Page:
World’s Oldest Wine Press Unearthed In Armenia
A team of archeologists have discovered the oldest wine press in the world–at a several thousand year old site in southern Armenia–the National Geographic Society announced on Tuesday.
According to Reuters Health and Science Reporter Maggie Fox, UCLA archaeologist Hans Barnard and colleagues used “biochemical techniques to identify a dry red vintage” dating back 6,000 years. The wine was found at a caveside cemetery near the Iranian border, said Fox, along with a wine vat, wine-stained pots, grape remains, and a drinking bowl.
The cave contained an approximately three-foot basin that was positioned so that its contents could be drained into a deep vat, and is the same location that the world’s oldest known leather shoe had previously been discovered, according to BBC News. Barnard and his associates published their findings online in the Journal of Archaeological Science.
“We believe the wine was made there for ritual activity,” UCLA’s Gregory Areshian, co-director of the excavation site, told USA Today’s Dan Vergano on Tuesday. “But the people living outside the cave in the region likely made wine all the time,” he added, citing evidence of the expertise needed to craft the wine vats and pots, according to Vergano.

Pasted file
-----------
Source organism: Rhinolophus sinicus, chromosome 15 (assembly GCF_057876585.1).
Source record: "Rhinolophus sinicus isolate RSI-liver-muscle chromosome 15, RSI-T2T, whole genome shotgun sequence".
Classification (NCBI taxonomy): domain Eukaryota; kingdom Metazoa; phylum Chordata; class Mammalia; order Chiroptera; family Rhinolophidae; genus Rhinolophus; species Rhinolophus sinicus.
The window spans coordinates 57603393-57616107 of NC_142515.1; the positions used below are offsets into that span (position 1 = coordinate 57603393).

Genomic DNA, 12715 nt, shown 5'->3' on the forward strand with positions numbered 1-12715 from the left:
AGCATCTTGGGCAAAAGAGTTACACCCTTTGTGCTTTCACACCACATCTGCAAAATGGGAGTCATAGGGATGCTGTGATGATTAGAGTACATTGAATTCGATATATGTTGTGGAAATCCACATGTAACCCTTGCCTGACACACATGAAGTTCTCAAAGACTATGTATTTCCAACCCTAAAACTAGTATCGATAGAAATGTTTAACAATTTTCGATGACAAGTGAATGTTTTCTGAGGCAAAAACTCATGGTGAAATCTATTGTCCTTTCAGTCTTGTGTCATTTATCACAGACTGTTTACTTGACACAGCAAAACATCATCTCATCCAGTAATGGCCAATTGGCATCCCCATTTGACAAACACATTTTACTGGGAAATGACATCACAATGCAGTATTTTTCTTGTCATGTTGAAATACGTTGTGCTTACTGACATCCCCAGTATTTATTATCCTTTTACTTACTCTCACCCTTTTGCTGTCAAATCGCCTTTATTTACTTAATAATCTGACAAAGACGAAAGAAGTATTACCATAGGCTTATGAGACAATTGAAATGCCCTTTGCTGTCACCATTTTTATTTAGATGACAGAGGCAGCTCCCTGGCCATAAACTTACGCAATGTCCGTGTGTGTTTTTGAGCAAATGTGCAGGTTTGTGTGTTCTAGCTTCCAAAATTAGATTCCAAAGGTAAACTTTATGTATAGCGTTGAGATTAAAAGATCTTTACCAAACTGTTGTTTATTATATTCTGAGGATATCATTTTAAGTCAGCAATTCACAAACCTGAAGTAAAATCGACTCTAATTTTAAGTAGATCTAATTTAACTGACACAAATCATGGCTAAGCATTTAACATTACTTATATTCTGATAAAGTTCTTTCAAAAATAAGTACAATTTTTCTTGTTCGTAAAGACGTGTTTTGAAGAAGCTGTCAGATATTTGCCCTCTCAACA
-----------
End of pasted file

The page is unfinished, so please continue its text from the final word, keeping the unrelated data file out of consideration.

“This was a relatively small installation related to the ritual inside the cave. For daily consumption they would have had much larger wine presses in the regular settlement,” Areshian added in a separate interview with Fox. “We also know that still, in the villages in the vicinity, the culture of wine is very old and traditional.”
According to BBC News, Patrick McGovern, the scientific director of the Biomolecular Archaeology Laboratory at the University of Pennsylvania Museum, said that the size of the discovery implies “that the Eurasian grape had already been domesticated 6,000 years ago.”
The British news organization notes that the earliest remains similar to the Armenian ones were discovered in a European tomb and date back some 5,100 years.
Image Courtesy Gregory Areshian/UCLA/National Geographic Society
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